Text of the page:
MedPAC: Reduce E/M Rates in HOPDs

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  • November 14, 2011
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Members of the Medicare Payment Advisory Commission (MedPAC) met Nov. 4 to discuss the increasing trend for physicians to leave private practice in exchange for hospital employment. The result being “no change in care” and “significantly higher Medicare payments,” commissioners surmise in their presentation.

This trend may actually increase program spending and cost sharing without necessarily improving health outcomes, commissioners speculate.
Their solution: “Reduce Medicare payment rates for evaluation and management office/outpatient visits provided in hospital outpatient departments so that total Medicare payment rates for these visits are the same across settings.”
Commissioners base their conclusion on analysis of payment rate differences across ambulatory sectors, which indicates that office/outpatient visits (CPT® 99201-99215) are gradually shifting from offices to hospital outpatient departments (HOPDs). Cardiology services, in particular, have shown a large shift to HOPDs in recent years.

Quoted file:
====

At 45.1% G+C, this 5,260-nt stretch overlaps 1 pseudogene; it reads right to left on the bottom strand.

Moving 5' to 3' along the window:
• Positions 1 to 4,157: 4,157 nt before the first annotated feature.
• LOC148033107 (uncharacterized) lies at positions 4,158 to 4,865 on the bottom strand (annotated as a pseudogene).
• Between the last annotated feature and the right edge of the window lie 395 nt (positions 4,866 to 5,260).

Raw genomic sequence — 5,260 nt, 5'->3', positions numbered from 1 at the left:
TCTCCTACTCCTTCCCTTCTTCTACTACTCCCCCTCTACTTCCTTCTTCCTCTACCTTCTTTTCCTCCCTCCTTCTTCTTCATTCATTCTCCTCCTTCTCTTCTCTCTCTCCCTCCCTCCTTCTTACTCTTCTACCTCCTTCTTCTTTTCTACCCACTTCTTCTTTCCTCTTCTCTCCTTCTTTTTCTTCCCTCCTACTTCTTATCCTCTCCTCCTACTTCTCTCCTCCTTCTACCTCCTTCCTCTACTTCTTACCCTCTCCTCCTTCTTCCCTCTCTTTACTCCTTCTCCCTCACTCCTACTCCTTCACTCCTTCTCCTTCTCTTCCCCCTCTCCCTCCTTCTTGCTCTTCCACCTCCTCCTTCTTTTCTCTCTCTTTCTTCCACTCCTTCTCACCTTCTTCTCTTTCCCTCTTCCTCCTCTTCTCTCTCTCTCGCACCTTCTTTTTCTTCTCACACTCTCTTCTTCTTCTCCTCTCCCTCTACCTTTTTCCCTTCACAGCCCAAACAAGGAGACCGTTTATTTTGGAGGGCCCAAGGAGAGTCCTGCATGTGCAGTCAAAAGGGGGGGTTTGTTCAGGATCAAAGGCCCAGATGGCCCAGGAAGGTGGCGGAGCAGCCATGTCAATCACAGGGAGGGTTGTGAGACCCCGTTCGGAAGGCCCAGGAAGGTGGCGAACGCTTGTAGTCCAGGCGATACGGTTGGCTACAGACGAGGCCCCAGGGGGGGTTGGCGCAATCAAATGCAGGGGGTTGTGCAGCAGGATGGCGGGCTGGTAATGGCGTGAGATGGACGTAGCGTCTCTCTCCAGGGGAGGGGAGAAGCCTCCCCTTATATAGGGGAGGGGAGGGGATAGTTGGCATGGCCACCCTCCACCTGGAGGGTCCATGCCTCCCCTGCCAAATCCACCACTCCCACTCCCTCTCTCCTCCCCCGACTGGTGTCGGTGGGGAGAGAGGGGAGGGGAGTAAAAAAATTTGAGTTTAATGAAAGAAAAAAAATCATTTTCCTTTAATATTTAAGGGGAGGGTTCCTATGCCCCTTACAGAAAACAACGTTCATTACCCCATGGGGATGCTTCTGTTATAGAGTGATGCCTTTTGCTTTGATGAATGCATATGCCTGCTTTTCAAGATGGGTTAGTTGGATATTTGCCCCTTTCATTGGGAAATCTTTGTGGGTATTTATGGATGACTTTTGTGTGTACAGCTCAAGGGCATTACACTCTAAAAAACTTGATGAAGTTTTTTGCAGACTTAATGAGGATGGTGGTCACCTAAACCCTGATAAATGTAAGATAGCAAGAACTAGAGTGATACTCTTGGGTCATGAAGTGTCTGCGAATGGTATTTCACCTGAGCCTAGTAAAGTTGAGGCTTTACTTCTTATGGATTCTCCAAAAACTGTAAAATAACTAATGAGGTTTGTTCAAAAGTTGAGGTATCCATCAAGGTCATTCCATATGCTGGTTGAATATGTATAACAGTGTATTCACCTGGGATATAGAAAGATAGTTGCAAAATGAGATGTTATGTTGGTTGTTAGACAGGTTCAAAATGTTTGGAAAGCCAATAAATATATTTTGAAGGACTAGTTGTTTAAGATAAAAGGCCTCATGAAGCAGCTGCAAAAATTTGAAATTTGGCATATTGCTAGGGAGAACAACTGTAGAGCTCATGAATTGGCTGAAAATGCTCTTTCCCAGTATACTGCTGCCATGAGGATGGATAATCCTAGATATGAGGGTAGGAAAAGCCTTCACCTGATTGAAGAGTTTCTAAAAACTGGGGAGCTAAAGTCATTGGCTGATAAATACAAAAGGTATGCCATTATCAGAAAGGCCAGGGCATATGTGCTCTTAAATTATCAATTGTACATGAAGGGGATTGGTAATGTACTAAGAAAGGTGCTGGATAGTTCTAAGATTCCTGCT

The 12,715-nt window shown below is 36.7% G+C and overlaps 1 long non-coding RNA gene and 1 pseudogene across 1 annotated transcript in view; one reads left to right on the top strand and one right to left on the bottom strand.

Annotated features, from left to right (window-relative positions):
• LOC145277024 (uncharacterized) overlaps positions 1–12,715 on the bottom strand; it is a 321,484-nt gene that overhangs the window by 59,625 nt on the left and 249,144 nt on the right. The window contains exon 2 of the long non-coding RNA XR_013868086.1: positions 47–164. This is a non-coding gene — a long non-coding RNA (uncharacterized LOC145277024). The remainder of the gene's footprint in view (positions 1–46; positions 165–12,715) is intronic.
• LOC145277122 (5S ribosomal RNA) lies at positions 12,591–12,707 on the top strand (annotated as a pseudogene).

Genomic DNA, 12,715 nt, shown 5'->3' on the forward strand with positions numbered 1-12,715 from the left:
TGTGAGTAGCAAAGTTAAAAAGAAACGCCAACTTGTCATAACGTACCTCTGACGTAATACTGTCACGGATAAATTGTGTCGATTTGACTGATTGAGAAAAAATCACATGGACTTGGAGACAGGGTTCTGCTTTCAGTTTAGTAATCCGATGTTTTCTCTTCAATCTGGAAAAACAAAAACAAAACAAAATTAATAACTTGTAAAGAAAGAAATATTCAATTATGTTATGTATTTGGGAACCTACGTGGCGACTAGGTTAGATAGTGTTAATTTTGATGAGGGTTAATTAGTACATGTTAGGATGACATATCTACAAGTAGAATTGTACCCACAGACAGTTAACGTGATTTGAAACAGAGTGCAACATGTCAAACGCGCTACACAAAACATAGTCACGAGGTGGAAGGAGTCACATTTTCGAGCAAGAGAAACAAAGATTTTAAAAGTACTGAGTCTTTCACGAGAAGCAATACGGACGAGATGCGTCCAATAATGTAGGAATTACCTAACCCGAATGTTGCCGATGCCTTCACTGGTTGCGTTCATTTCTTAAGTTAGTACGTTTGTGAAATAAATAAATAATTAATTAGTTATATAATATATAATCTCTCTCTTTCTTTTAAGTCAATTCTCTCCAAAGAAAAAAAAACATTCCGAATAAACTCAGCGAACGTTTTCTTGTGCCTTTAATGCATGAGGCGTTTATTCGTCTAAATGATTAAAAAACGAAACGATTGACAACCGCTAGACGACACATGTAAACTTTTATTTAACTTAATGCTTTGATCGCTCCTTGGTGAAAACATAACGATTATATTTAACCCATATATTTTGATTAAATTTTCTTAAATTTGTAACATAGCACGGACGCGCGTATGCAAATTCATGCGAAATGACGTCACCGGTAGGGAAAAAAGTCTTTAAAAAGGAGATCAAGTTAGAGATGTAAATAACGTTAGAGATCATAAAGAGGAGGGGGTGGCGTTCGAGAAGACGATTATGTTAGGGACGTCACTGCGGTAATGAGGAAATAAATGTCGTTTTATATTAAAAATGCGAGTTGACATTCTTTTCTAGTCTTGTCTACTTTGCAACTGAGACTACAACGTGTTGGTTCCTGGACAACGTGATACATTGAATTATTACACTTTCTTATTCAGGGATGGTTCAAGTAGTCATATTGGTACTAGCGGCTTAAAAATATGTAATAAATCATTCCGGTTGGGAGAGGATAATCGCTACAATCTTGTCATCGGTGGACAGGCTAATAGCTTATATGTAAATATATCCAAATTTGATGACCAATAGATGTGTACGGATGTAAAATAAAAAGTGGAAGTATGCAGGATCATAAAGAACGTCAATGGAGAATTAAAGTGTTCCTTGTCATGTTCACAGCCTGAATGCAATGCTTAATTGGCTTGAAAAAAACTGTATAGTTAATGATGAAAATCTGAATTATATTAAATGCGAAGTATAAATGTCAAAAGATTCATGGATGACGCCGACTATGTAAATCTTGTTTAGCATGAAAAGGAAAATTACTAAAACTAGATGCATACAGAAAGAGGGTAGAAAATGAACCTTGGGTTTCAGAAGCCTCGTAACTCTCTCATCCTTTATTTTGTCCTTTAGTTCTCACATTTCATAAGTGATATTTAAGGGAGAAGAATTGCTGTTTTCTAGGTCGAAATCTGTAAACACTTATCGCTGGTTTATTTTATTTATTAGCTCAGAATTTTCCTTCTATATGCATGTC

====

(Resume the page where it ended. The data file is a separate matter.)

In their presentation, commissioners compare 2011 payment rates between settings. A mid-level office/outpatient visit (CPT® 99213 Office or other outpatient visit for the evaluation and management of an established patient, which requires at least 2 of these 3 key components: An expanded problem focused history; An expanded problem focused examination; Medical decision making of low complexity.) at a physician’s office, for example, would cost $68.97, compared to $124.40 at an outpatient facility.
Leveling the playing field, commissioners say, would discourage expansion of high-cost settings. Expect to see more on this topic in MedPAC’s 2012 Report to Congress.

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No Responses to “MedPAC: Reduce E/M Rates in HOPDs”

  1. Ken Beilman, M.D. says:

    It is absurd to pay hospitals more than independent practitioners for the same service. This is obviously a driving reason for the the abandonment of independent practice in favor of the physician employment model. Among the many societal disadvantages to the employment model is the loss of referral freedom and Medicare encouraged higher costs. This needs to be changed.

  2. Deborah Harlow says:

    Makes sense to me. It is difficult enough for physicians today to be in private practice, therefore the trend for them to join hospitals and HMO’s.
    I’m in favor of anything which enables physicians to set up private practices, thereby creating new small businesses. This would encourage diversity and competition, and provide more choice for patients, as opposed to the current trend of big-box healthcare which is controlled by corporations.